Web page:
The Analyst was a wonderfully nuanced character, and Neil Patrick Harris put in a great performance. The Analyst had taken over the Matrix, rebuilding it around Neo and Trinity and using their emotional connection to manipulate people and thus make the Matrix even more efficient. This gave the story the necessary explanation to function, and served as a decent motivation for the Analyst’s character.
The synthient Sati – played by Priyanka Chopra Jonas – gave us a lot more information about the synthients, and was the best and most interesting machine portrayal in the film. She also had a connection to the original films, having briefly met Neo years earlier. Her motivation to rebel and to seek to see the Matrix shut down was easily understood: having seen her parents killed, she essentially wanted revenge.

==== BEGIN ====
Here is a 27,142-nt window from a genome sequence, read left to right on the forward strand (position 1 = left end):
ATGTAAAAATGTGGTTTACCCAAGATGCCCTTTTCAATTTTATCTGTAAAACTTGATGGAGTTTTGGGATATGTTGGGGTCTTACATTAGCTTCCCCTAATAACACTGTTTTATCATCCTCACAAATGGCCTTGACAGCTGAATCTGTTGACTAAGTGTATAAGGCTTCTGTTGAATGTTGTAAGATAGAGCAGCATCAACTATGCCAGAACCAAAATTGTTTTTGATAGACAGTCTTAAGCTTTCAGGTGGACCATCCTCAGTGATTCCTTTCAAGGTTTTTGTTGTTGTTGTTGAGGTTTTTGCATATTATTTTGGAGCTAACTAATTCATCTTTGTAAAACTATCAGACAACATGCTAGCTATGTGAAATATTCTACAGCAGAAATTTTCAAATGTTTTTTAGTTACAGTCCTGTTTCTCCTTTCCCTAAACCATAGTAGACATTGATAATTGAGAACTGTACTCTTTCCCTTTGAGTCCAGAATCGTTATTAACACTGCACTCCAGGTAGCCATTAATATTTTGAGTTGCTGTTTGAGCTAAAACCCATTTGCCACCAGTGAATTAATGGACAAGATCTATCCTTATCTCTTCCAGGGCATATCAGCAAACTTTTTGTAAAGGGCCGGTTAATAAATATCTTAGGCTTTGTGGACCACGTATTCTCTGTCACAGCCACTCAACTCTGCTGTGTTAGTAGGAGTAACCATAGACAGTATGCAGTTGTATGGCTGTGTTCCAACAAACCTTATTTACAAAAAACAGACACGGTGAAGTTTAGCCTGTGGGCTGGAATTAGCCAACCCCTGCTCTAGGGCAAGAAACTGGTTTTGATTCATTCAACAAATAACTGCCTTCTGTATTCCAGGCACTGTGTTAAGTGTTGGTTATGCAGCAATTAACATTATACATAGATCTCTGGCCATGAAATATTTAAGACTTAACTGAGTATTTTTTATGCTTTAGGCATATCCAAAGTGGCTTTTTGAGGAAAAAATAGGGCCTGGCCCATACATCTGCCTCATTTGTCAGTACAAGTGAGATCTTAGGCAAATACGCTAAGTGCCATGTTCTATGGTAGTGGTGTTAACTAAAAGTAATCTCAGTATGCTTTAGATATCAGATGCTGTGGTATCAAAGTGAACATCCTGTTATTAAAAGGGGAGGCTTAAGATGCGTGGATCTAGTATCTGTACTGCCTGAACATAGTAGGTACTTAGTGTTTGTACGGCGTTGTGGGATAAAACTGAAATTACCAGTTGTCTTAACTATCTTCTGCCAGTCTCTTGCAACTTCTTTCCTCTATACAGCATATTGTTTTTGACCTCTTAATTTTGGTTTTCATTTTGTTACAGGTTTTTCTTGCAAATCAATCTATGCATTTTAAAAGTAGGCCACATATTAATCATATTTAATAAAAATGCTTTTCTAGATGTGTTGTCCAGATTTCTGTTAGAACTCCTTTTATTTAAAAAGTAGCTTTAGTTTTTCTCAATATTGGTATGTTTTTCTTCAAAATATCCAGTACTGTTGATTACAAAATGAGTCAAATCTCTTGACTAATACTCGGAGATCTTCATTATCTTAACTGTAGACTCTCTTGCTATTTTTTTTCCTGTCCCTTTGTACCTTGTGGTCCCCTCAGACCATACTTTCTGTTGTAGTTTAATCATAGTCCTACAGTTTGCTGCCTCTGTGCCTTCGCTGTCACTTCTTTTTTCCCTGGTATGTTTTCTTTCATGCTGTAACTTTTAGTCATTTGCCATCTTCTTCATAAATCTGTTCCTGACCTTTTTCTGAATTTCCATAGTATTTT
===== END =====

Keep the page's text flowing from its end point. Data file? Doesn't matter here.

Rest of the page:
None of these characters – or the other secondary characters – felt flat or uninteresting; I was genuinely curious to learn more about them and the places they occupied in this dystopian world. Each felt distinct, each had a purpose, and they were all written sympathetically. The story was complicated in places, and I think casual viewers or those not up to speed on the events of the original films will struggle in places to follow some of the denser moments which rely on lore and backstory to make sense. But The Matrix Resurrections is a sequel – part four in a series. Even though it’s coming almost two decades later, you can’t expect it to spend all of its runtime re-explaining events from the past!